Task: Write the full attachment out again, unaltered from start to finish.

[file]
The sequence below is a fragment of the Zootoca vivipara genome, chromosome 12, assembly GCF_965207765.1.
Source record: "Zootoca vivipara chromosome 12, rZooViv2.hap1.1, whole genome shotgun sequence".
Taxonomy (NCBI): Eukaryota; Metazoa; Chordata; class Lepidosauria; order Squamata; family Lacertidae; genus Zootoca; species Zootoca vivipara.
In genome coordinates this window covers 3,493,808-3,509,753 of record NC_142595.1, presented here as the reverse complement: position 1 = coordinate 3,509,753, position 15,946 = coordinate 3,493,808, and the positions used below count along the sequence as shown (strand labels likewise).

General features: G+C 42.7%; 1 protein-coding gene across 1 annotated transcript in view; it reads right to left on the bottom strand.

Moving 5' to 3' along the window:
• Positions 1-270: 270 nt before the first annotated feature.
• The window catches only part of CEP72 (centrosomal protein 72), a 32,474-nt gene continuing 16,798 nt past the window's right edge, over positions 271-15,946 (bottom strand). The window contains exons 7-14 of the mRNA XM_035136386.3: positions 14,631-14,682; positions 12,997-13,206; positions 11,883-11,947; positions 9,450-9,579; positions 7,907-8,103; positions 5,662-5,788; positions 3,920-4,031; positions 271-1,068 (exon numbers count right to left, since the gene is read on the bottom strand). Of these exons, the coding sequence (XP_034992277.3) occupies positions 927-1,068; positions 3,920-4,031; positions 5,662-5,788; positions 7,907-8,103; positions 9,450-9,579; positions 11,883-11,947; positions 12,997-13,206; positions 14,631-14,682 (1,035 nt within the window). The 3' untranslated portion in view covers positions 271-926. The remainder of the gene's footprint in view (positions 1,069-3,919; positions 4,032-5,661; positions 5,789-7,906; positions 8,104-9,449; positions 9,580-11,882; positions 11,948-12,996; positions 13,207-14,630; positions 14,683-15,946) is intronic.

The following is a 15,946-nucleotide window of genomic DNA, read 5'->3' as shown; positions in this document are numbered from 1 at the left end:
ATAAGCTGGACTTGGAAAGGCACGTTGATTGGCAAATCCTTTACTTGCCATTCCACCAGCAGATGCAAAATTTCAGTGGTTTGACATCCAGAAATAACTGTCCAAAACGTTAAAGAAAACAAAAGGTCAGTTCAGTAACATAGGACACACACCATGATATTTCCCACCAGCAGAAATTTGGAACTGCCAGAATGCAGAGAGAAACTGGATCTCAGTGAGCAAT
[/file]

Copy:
The sequence below is a fragment of the Zootoca vivipara genome, chromosome 12, assembly GCF_965207765.1.
Source record: "Zootoca vivipara chromosome 12, rZooViv2.hap1.1, whole genome shotgun sequence".
Taxonomy (NCBI): Eukaryota; Metazoa; Chordata; class Lepidosauria; order Squamata; family Lacertidae; genus Zootoca; species Zootoca vivipara.
In genome coordinates this window covers 3,493,808-3,509,753 of record NC_142595.1, presented here as the reverse complement: position 1 = coordinate 3,509,753, position 15,946 = coordinate 3,493,808, and the positions used below count along the sequence as shown (strand labels likewise).

General features: G+C 42.7%; 1 protein-coding gene across 1 annotated transcript in view; it reads right to left on the bottom strand.

Moving 5' to 3' along the window:
• Positions 1-270: 270 nt before the first annotated feature.
• The window catches only part of CEP72 (centrosomal protein 72), a 32,474-nt gene continuing 16,798 nt past the window's right edge, over positions 271-15,946 (bottom strand). The window contains exons 7-14 of the mRNA XM_035136386.3: positions 14,631-14,682; positions 12,997-13,206; positions 11,883-11,947; positions 9,450-9,579; positions 7,907-8,103; positions 5,662-5,788; positions 3,920-4,031; positions 271-1,068 (exon numbers count right to left, since the gene is read on the bottom strand). Of these exons, the coding sequence (XP_034992277.3) occupies positions 927-1,068; positions 3,920-4,031; positions 5,662-5,788; positions 7,907-8,103; positions 9,450-9,579; positions 11,883-11,947; positions 12,997-13,206; positions 14,631-14,682 (1,035 nt within the window). The 3' untranslated portion in view covers positions 271-926. The remainder of the gene's footprint in view (positions 1,069-3,919; positions 4,032-5,661; positions 5,789-7,906; positions 8,104-9,449; positions 9,580-11,882; positions 11,948-12,996; positions 13,207-14,630; positions 14,683-15,946) is intronic.

The following is a 15,946-nucleotide window of genomic DNA, read 5'->3' as shown; positions in this document are numbered from 1 at the left end:
ATAAGCTGGACTTGGAAAGGCACGTTGATTGGCAAATCCTTTACTTGCCATTCCACCAGCAGATGCAAAATTTCAGTGGTTTGACATCCAGAAATAACTGTCCAAAACGTTAAAGAAAACAAAAGGTCAGTTCAGTAACATAGGACACACACCATGATATTTCCCACCAGCAGAAATTTGGAACTGCCAGAATGCAGAGAGAAACTGGATCTCAGTGAGCAAT